Finance Bill 2022 – Ireland’s Corporate Tax Regime

Peter Vale
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Finance Bill 2022 (“the Bill”) was published on 20 October and includes the legislative provisions implementing the tax measures announced as part of Budget 2023, as well as introducing new measures and amendments to the Irish tax code. In this article, we outline the key changes which may impact international groups and companies operating in Ireland.

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Research and development (“R&D”) tax credit

The R&D tax credit has long been a valuable tax relief for companies operating in Ireland given that it represents a potential 25% refund of costs incurred, regardless of whether any corporation tax has been paid.

The Bill introduces some key changes to the way the R&D tax credit is refunded, which will benefit both international and domestic taxpayers as follows:

  • The current offset system against corporation tax and three-year repayment regime is being changed to a new fixed three-year payment system, which should bring the scheme in line with the OECD Pillar Two GloBE guidelines.
  • A company will have an option to offset the credit against other tax liabilities (non-CT), and existing caps on the payable element of the credit are being removed.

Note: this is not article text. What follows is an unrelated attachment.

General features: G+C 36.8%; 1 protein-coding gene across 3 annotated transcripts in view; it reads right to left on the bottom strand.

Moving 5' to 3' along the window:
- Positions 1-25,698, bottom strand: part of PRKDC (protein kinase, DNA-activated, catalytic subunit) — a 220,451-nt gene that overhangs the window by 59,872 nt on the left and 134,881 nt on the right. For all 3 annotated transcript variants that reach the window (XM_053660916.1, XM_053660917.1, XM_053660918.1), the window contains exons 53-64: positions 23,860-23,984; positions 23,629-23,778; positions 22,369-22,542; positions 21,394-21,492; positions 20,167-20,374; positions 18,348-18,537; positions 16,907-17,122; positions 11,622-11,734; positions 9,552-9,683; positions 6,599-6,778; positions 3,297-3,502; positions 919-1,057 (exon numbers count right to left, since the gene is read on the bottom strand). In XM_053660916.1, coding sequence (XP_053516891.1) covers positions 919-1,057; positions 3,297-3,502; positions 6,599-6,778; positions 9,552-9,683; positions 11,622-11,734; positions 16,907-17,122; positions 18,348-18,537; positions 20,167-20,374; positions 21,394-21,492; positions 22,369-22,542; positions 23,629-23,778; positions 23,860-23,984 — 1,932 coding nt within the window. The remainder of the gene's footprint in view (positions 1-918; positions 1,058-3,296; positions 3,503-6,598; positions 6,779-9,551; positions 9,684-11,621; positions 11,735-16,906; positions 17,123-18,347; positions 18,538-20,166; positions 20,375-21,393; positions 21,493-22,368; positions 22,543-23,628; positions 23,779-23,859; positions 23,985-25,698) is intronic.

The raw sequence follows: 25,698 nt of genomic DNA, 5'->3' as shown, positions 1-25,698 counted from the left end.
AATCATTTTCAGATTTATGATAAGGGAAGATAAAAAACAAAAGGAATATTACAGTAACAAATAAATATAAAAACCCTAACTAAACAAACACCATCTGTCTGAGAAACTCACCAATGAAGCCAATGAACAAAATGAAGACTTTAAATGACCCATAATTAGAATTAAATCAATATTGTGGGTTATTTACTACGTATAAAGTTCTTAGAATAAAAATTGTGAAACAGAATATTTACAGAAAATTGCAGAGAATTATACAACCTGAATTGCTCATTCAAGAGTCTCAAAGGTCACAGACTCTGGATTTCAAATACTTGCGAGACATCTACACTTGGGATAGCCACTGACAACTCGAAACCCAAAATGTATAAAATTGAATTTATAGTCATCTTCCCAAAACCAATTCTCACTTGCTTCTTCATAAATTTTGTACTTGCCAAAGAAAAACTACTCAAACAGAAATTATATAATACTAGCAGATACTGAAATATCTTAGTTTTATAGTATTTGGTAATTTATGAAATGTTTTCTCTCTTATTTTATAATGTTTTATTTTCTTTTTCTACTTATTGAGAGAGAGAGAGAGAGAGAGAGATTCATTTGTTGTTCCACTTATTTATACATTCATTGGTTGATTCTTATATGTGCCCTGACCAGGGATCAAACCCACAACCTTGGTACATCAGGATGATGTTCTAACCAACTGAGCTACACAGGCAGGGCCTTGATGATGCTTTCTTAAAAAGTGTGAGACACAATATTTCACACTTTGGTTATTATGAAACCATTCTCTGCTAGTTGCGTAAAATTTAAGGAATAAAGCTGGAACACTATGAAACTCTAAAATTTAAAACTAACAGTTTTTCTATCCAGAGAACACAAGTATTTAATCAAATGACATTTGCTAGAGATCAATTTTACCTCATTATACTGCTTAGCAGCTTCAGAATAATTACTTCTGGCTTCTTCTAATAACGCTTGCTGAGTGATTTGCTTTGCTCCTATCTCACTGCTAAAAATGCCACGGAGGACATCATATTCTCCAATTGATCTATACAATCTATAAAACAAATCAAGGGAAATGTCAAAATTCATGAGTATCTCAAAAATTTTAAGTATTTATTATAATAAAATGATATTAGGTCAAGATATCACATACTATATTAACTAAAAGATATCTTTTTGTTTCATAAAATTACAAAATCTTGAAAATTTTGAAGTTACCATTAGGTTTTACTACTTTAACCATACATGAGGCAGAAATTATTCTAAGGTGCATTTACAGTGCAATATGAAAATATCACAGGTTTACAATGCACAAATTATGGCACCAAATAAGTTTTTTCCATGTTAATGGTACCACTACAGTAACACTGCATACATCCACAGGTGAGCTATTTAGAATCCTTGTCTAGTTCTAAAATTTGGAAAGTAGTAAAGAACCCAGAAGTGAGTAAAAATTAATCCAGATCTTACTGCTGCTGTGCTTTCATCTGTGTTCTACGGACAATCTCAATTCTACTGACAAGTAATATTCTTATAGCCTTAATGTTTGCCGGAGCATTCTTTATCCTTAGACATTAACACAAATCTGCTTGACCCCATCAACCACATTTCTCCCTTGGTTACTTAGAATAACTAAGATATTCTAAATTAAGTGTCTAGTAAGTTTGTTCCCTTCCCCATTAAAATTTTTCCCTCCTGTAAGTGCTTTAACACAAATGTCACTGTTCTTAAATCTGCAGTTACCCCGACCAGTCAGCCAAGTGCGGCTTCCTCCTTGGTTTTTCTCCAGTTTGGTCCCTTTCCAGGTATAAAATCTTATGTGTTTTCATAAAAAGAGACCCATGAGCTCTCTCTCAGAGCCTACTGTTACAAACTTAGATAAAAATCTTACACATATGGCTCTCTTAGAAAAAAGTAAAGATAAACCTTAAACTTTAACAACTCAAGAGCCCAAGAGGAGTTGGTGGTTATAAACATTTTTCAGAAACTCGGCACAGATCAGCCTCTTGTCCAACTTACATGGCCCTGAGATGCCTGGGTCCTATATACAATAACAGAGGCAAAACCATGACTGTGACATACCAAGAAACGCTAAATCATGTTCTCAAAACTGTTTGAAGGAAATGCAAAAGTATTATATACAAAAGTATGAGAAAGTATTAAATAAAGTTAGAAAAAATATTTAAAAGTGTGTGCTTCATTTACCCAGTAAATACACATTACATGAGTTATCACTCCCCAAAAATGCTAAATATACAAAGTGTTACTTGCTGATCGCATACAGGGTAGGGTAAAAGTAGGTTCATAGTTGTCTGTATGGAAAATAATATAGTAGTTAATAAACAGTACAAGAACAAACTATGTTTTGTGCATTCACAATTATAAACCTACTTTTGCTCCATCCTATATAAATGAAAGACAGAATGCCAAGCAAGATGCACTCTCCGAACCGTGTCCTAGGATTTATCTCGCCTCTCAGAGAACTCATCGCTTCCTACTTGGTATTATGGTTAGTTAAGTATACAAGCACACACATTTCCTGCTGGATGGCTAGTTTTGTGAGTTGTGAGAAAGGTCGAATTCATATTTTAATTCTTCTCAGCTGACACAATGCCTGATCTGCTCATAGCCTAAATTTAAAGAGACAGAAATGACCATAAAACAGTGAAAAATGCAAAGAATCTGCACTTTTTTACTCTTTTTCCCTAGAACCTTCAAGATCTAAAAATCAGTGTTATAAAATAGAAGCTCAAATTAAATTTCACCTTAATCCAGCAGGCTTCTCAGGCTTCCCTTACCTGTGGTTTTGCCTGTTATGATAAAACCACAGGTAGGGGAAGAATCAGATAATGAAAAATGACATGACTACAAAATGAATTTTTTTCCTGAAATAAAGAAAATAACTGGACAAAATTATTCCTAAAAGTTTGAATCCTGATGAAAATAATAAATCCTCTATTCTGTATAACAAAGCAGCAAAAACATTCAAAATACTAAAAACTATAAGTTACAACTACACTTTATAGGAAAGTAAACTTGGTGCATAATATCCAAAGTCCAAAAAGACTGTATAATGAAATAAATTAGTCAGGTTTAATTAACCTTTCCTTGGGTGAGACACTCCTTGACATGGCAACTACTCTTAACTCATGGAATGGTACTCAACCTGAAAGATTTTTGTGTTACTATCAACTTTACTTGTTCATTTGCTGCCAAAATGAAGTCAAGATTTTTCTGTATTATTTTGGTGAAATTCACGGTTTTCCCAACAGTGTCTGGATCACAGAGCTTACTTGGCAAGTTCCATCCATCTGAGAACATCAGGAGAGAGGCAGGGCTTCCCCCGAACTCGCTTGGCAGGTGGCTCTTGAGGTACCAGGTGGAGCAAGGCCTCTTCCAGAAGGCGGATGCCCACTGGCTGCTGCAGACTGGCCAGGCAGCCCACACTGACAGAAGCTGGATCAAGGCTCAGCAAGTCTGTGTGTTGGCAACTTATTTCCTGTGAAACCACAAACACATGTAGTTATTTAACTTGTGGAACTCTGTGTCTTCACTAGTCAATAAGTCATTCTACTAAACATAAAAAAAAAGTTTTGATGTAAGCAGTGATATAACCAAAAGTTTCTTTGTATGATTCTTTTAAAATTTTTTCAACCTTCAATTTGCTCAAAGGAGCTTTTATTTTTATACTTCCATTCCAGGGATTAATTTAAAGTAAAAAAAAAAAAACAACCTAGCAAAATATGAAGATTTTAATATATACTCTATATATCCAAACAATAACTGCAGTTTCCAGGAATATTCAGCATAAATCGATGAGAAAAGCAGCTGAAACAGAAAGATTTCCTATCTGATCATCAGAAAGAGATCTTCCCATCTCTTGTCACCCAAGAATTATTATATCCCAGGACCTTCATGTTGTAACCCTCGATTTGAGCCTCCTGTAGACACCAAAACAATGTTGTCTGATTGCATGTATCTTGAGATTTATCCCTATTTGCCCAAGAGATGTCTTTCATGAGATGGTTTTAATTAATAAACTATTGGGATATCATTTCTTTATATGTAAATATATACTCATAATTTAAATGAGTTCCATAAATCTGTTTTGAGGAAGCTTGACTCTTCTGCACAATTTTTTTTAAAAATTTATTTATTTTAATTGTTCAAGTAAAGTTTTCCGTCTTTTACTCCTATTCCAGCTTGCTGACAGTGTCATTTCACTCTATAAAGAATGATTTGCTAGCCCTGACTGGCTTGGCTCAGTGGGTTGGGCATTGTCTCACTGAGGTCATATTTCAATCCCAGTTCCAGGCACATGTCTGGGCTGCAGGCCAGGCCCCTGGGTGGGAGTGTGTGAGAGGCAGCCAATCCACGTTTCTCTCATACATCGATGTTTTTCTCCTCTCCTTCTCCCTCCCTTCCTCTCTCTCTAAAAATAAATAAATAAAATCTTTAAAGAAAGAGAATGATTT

• To enhance the cash-flow benefit for smaller R&D projects, companies can now reclaim up to €25,000 of eligible refunds in year one.

Knowledge development box (“KDB”)

Another attractive feature of Ireland’s tax offering is the KDB regime, whereby profits arising from patented inventions, copyrighted software and certain other specific asset classes can effectively be taxed at a reduced rate of 6.25%.

The Bill provides that the KDB regime will be extended for four years until 2027.  Additionally, the KDB will have a new effective tax rate of 10% (increased from 6.25%), to come into effect from a date to be set by Commencement Order.  This will be linked to international progress on implementation of the OECD’s Pillar Two Subject to Tax Rule.

Digital games tax credit

The digital games tax credit, introduced in Finance Act 2021, provides a refundable corporation tax credit for qualifying expenditure incurred on the design, production and testing of a game.  When introduced, the relief will be available at a rate of 32% on eligible expenditure of up to a maximum limit of €25 million per project.

The Bill makes a number of technical amendments in respect of the relief, to ensure compliance with EU State aid requirements and other minor technical amendments.  The relief remains subject to Commencement Order before it comes into effect.

Sale of patent rights

The Bill provides an amendment to the treatment of capital sums received for the sale of patent rights.  The provisions deem an intra-group transfer of patent rights to be tax neutral where certain conditions are met.  Additionally, there is a technical amendment which confirms that the outright sale of a patent is chargeable to capital gains tax, whereas the sale of patent rights for a capital sum is subject to tax as income.

Foreign exchange movements